“We’re about halfway through the engineering/prototyping phase, so we’ll probably be ready to go into production early next year,” Hale said. “Perseverance is key. No matter how good your idea is, you’re going to run into problems along the way. Having the patience and grit to keep moving forward is what makes a successful entrepreneur. The biggest takeaway for us was the exposure and the mentorship opportunities that we’ve gained through the process.”

Jonathan Hurley, ToolBox Widget LLC

Designed by Jonathan Hurley, ToolBox Widget is a 100%-modular tool-organizing system for toolboxes. The individual wrench organizers allow the customer to add or subtract the amount of holders needed, allowing for complete customization of the toolbox. Features include strong magnets that hold everything in place, missing-tool indicators (bright orange that highlights missing tools), changeable size labels and a flexible material.

Hurley began the development process by making the tool holders for his own use. Whenever he showed friends his creations, they always wanted to buy some from him. He began beta-testing the product with professionals from motorcycle mechanics to airplane technicians. The feedback was constructive and positive, so he went into production.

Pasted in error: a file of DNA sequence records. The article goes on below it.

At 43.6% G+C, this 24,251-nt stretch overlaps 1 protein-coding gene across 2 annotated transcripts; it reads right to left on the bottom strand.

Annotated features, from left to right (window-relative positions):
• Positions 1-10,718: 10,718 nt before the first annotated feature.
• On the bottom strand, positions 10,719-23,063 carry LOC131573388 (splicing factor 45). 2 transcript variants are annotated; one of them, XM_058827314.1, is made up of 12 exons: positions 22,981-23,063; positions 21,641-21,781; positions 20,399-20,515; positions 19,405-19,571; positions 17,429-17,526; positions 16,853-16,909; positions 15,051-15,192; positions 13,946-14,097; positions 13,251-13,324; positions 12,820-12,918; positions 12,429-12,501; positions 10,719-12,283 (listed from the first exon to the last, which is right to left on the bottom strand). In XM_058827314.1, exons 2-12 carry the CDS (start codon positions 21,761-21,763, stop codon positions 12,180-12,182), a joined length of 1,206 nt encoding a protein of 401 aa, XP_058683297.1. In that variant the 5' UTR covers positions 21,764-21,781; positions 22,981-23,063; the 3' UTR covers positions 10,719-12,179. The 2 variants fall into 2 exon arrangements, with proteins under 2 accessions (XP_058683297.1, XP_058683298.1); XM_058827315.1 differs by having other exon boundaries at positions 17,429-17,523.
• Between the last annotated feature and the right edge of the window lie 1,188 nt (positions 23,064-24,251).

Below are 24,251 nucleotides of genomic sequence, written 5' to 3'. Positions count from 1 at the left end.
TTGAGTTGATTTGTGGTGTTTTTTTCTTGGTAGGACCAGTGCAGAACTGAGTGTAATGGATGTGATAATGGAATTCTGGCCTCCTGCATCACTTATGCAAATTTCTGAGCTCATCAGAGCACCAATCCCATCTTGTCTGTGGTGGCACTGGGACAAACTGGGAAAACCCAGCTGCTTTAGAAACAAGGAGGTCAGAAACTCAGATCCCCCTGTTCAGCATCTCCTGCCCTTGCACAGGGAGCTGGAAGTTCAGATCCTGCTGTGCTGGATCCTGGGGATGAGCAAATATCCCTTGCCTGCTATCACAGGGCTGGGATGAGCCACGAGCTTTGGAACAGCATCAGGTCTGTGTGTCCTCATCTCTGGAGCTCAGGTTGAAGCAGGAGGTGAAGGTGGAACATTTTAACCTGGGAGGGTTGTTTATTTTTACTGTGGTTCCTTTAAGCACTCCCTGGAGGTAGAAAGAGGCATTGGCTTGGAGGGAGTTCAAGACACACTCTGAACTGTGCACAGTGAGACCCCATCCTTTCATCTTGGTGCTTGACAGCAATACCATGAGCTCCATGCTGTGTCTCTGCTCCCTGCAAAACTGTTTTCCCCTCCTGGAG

Zach Kowalik, Original Appearance Mfg. (Formerly Quick Covers)

Quick Covers are precision-molded plastic covers that fit snugly over rusty or damaged areas on vehicles. They restore the original appearance yet cost only a fraction of the price of traditional body-shop repairs. They can’t rust and, combined with a corrosion-inhibiting pretreatment, will provide a like-new appearance for years.

Zach Kowalik, founder of Original Appearance Manufacturing, said of his big moment onstage at the Westgate: “A few years ago, I would’ve been petrified by an audience that big, but when you’ve actually got legitimate skin in the game and it’s your own business, it’s a totally different perspective. Another thing that [the SEMA Show] opened our eyes to was how big the aftermarket is. We’re from the Midwest, so we couldn’t believe that there was a market for some of this stuff, but we know the cost of tooling, so there must be. What there aren’t as much of are products that don’t call attention to themselves.

“There are a lot of nuances you learn as you go. First, embrace the customers that you have and let your path to your consumers reveal itself. Second, it’s a matter of perception: If you go in expecting a net positive return on investment in three months, who knows? If you go into it searching for a new perspective or are open for a new idea or insight to be revealed to you, then it’s pretty easy to see the benefits.”

Christopher Owens, Creative Fabrication and Coatings